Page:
FAYETTEVILLE, Ark. (KNWA) — Sightings of an immigration enforcement transport bus Thursday night caused panic for the immigrant community in Northwest Arkansas. People thought ICE raids could be imminent, and many posted on social media to warn their family and friends. It turned out to be a false alarm.
“Our Hispanic community and immigrant community in general has been on pins and needles as a result of events that have happened over the last several days in El Paso, Texas, especially, ” said Mireya Reith, the Founding Executive Director for Arkansas United.
The poultry industry in Northwest Arkansas is similar to the one in Mississippi, and undocumented immigrants are worried about facing a similar ICE raid. Agents raided chicken processing plants in Mississippi.
People took to social media to warn of possible raids.
“Got word people from AERT down the street from tyson off huntsville should not go to work word is ice is at tyson,” read one individual’s Instagram story.
Others messaged over Snapchat.
“My friends (sic) mom works at a chicken factory in Fayetteville she called him said ICE is there. They just git (sic) there from Weddington (sic),” one man said in a snap that was posted on Twitter.
The bus had “La Salle” markings on it, which was the site of a detention center. Reith said members of the immigrant community lost sleep and had a swift reaction when the bus was spotted at the Comfort Inn in Fayetteville.
“There were individuals and organizations following that bus and actually sat on it while it spent the night at a hotel here in Fayetteville,” Reith said.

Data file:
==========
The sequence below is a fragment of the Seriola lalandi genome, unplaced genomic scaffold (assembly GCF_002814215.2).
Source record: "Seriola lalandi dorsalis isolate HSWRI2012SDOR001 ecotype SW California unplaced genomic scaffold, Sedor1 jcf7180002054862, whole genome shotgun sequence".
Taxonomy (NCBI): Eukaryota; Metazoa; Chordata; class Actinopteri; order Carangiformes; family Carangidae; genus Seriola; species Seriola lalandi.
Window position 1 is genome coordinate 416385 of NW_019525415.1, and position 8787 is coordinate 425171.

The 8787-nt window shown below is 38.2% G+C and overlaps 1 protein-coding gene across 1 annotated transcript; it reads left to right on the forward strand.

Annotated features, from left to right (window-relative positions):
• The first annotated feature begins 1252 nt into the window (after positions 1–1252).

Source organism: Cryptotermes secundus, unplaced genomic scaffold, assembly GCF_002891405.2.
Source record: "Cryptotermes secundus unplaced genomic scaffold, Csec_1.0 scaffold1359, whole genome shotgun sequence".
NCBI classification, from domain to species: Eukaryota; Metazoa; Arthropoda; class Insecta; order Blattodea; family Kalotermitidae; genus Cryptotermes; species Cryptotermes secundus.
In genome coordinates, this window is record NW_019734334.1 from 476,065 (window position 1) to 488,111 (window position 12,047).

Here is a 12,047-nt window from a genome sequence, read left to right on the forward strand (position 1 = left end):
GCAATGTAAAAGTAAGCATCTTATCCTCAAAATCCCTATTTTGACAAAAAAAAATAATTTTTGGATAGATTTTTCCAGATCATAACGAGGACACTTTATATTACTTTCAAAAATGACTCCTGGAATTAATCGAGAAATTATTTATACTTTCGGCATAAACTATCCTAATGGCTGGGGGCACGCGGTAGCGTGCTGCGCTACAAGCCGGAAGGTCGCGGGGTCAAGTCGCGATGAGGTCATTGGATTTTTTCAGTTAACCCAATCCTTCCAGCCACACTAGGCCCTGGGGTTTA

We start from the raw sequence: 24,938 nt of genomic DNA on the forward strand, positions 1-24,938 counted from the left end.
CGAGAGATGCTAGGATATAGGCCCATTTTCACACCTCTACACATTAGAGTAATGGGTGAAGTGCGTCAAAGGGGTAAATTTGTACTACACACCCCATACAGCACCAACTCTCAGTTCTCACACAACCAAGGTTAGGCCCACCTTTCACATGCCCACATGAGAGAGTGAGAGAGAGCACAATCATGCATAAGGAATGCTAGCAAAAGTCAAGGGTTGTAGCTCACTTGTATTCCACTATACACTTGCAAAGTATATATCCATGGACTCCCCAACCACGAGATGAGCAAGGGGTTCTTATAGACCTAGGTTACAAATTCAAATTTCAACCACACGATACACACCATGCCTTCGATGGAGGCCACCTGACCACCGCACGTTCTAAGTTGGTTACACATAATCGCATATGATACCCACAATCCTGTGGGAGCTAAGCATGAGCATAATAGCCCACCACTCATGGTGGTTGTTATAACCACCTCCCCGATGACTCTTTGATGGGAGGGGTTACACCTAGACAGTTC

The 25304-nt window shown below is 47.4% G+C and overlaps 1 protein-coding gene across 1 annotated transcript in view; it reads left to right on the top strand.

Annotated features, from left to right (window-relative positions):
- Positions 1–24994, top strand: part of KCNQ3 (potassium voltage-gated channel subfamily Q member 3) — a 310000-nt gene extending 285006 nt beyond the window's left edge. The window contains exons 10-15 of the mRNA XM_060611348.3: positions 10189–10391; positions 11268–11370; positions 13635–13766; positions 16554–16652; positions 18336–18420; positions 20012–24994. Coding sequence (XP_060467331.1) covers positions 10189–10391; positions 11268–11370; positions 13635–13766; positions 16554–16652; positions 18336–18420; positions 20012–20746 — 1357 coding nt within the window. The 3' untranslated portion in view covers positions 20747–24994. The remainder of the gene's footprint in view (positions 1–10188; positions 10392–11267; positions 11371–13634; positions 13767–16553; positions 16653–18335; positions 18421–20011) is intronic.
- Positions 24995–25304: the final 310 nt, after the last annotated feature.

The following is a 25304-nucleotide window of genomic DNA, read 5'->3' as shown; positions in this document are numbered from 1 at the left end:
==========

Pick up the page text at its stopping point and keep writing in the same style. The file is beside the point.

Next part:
Senator Bart Hester (R) said he agrees with President Donald Trump’s decision to initiate the ICE raids seen over the last month. He said border security is important for safety.
“I think our president is charged with following out the law,” Hester said. “He was very clear he was gonna do that when he was elected president, and the people of America elected him, and he is absolutely following the law.”
Hester said he sympathizes with undocumented immigrants who fled from dangerous situations in their home countries. He said it’s still important for the country’s laws to be recognized.
“If you’re not here legally, I’d recommend going back to where you came from and starting the process legally,” Hester said.
Reith said it’s important for the immigrant community to understand its rights.
“Work with someone to research the facts before going to social media, because the social media is unfortunately only feeding the panic,” Reith said. “There were several folks that turned these sightings and photos and spread it on social media.”
Reith said she understands the panic but reiterates that everything in the state thus far has been false alarms.